FORT MYERS, Fla. — An associate professor at Florida Gulf Coast University is working to save thousands of endangered sea turtles.
After studying sea turtles in Ghana, Phil Allman has found a way to save them, according to the university.
Working with a team in Ghana, Allman was able to modify fishing nets, installing several green LED lights around each net, reducing the number of sea turtles killed by fishing nets operated by small-scale fisheries, the university said.
“Research published 10 years ago, reported 85,000 sea turtle deaths annually across the globe, but the number of participating boats represent less than 1% of the global fishing effort,” said Allman. “The magnitude of sea turtle bycatch is unsustainable and driving sea turtles closer to extinction. Across two separate studies in different fishing communities, the experimental nets with lights captured 81% fewer turtles than the control nets (without lights)."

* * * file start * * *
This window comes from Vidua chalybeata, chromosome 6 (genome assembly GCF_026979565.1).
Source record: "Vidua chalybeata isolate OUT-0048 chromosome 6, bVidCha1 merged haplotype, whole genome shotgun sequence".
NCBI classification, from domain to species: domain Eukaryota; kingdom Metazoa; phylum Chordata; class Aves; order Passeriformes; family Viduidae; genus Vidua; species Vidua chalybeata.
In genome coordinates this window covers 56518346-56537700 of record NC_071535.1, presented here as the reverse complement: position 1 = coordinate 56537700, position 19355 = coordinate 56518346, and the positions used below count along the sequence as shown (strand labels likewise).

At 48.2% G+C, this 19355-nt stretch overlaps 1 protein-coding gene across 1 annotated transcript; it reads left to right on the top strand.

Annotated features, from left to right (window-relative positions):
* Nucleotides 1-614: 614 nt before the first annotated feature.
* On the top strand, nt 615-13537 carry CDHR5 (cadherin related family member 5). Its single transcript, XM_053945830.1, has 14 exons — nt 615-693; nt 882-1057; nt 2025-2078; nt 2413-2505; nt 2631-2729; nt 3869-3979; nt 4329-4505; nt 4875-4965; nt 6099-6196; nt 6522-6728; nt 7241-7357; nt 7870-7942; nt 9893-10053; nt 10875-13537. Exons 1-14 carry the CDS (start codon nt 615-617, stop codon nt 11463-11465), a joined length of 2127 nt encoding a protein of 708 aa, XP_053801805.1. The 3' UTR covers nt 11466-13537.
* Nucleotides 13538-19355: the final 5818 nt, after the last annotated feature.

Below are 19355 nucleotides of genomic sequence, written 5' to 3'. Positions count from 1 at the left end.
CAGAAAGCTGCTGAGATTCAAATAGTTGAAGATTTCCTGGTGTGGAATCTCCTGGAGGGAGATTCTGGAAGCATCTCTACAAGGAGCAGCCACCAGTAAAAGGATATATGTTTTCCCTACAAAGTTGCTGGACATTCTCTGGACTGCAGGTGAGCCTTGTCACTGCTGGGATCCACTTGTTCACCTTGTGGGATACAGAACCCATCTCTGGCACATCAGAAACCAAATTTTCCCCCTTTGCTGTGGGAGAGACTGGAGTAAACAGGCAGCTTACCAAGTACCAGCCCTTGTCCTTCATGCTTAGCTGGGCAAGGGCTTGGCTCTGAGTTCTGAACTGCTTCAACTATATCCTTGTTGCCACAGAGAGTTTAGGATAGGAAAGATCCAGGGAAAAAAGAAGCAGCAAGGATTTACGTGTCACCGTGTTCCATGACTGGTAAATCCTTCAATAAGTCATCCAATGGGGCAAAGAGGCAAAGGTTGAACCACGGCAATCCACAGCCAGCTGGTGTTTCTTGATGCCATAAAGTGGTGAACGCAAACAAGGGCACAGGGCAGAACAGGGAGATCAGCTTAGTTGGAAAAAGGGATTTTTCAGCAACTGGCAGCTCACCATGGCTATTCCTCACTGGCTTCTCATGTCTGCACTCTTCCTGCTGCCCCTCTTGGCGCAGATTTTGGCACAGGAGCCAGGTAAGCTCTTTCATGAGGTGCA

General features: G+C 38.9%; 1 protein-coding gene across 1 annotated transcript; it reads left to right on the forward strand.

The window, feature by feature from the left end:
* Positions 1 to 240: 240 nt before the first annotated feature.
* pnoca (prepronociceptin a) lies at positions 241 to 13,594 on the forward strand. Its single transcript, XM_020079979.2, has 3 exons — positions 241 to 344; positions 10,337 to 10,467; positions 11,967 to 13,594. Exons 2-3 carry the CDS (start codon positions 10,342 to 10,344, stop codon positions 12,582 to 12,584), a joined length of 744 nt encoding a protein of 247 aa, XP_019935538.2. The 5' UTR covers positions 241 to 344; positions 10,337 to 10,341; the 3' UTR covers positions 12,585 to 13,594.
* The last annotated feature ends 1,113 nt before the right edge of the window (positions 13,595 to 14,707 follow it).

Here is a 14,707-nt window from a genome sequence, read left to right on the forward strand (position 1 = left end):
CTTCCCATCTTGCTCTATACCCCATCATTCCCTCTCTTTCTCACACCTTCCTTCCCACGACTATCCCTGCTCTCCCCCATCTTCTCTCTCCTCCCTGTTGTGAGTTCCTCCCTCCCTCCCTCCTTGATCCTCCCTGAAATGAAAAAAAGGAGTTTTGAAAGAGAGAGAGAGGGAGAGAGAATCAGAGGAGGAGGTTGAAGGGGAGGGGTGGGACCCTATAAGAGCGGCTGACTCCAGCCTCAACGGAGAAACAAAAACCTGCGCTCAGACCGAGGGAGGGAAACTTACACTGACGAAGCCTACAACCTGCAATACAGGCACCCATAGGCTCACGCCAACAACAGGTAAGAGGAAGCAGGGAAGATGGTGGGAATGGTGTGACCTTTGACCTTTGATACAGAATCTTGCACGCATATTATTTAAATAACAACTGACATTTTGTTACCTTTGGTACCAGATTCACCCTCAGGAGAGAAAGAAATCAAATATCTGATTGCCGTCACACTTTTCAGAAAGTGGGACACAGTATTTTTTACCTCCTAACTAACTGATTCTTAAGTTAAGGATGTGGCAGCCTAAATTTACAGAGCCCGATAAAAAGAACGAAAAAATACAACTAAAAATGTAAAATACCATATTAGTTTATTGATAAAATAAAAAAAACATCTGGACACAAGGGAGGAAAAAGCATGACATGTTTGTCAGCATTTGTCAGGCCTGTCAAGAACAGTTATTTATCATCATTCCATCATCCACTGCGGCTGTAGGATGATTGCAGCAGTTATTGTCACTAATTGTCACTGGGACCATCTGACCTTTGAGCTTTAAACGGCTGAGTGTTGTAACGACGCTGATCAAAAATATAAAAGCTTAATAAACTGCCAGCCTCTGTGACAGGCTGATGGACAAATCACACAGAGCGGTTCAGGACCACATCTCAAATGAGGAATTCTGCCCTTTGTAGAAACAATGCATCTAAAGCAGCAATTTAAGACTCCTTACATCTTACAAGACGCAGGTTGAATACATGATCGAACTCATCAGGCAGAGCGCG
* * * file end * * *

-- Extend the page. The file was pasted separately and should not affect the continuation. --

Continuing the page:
Allman says Ghana has roughly 12,000 registered gillnet boats and says he believes there are "several thousand" others working without governmental authorization.
"Clearly, the Ghanaian gillnet fishery may be responsible for thousands of sea turtle deaths each year, but this is likely just a tiny fraction of what is captured globally,” Allman said.